Monday, October 31, 2011

Money Saving Tips For Holiday Gifts

Tip #3 - Make-over something you already have at home. Look through your closets and other storage areas to find items you aren't using anymore. Get creative and turn them into gifts everyone on your list would love!

Here are a few thoughts to get you started - 

     - A fresh coat of spray paint can make an old picture frame "new" again.
     - Some ribbon and a cute flower can dress up a shirt or bag.
     - Use some cute stencils and bright colored paint to turn that old bookshelf into a great playroom storage shelf.
     - Old glass jars can be dressed up with ribbon to create darling candle holders.
     - Create a unique pillow by sewing the openings of a smaller T-shirt closed and stuffing it. My 10-year-old daughter would love it!

There are plenty more ideas on the internet I'm sure. Let your creative juices flow and you'll be able to come up with something to do for everyone - but you'll have to get started early so you have time to finish your projects.

Thursday, October 27, 2011

Breadstick Bones

Breadstick bones are a quick way to add some fun to a Halloween party. We always serve these with "vampire blood" (pizza sauce) for dipping. These are requested every year as a healthy treat at the school parties.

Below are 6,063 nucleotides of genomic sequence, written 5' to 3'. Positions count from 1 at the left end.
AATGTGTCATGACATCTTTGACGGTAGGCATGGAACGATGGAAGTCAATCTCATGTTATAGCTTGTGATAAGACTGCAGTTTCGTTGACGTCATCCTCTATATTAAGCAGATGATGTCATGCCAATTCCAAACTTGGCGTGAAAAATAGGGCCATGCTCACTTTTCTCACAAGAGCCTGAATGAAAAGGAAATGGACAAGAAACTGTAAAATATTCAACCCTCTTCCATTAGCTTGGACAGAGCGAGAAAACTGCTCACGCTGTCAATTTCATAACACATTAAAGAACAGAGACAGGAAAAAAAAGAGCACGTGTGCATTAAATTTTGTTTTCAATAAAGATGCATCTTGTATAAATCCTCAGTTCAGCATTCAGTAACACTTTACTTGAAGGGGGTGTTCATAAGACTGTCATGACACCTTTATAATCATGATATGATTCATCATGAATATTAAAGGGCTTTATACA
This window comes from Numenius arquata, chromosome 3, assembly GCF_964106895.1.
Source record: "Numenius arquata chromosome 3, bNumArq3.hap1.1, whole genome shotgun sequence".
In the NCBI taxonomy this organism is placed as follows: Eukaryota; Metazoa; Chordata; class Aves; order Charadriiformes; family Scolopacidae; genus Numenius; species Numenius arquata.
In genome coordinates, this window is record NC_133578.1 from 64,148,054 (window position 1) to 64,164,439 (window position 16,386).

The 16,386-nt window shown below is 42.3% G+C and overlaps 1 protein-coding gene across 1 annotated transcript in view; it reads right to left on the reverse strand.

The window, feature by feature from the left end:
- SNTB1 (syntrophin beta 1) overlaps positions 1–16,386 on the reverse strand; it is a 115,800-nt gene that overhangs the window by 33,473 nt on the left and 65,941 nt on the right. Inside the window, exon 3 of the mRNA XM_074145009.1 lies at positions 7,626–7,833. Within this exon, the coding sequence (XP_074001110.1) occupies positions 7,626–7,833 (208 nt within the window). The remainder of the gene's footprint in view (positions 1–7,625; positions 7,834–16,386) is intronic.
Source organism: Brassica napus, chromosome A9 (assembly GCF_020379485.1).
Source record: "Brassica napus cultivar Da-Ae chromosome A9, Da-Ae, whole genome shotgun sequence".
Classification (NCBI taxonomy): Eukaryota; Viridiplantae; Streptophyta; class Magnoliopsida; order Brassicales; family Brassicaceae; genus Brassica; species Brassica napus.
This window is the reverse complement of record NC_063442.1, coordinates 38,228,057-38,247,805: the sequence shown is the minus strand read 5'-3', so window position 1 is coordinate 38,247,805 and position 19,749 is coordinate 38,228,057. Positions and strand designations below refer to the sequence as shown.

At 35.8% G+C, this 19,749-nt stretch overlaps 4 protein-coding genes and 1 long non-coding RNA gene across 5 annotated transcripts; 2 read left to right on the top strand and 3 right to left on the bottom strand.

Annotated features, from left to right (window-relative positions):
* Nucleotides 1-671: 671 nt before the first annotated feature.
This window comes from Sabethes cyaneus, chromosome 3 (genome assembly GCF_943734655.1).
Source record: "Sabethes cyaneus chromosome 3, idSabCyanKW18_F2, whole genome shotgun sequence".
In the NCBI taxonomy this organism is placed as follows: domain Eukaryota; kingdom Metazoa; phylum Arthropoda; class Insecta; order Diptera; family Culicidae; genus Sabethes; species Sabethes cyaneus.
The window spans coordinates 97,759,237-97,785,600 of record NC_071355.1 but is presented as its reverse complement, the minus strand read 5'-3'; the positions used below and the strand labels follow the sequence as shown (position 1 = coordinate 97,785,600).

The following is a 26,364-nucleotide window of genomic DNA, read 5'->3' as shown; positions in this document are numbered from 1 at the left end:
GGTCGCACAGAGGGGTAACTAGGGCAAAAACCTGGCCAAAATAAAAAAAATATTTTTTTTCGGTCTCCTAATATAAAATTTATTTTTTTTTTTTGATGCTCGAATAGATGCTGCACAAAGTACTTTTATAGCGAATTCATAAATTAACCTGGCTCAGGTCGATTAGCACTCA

Begin with your favorite pizza dough recipe or use frozen dough you have thawed. You'll find our favorite recipe here. Roll it out and cut into strips that are about 3/4 of an inch wide and 8-9 inches long.

Roll the strips into snakes.

Tie each end in a knot by looping the end and tucking it back inside.

Place on a greased baking sheet.

Leave enough space between each breadstick bone to allow for them to rise.

Bake at 425 degrees for 12-15 minutes until golden brown. Brush with melted butter and enjoy! These can be made ahead and frozen. To reheat, thaw and wrap the whole bunch in foil. Heat at 350 degrees for about 10 minutes.

Halloween Ghosts

When holidays are approaching, I always pick up the ingredients I need to make the traditional treats the family is accustomed to. I do this a month or two early so I can count the ingredients as part of my 3 month supply. If an extra stressful time hits your family right around a holiday, it is helpful to still be able to eat your traditional foods. 

These little ghosts are so simple. My preschoolers love the chance to help make them!

They take three ingredients - Nutter Butter cookies (those of you with nut allergies could look for a similar shaped cookie) white dipping chocolate, and mini chocolate chips. All of these ingredients will store for quite a few months.

Melt the dipping chocolate in the microwave. Dip the cookies in the chocolate being sure to coat them well.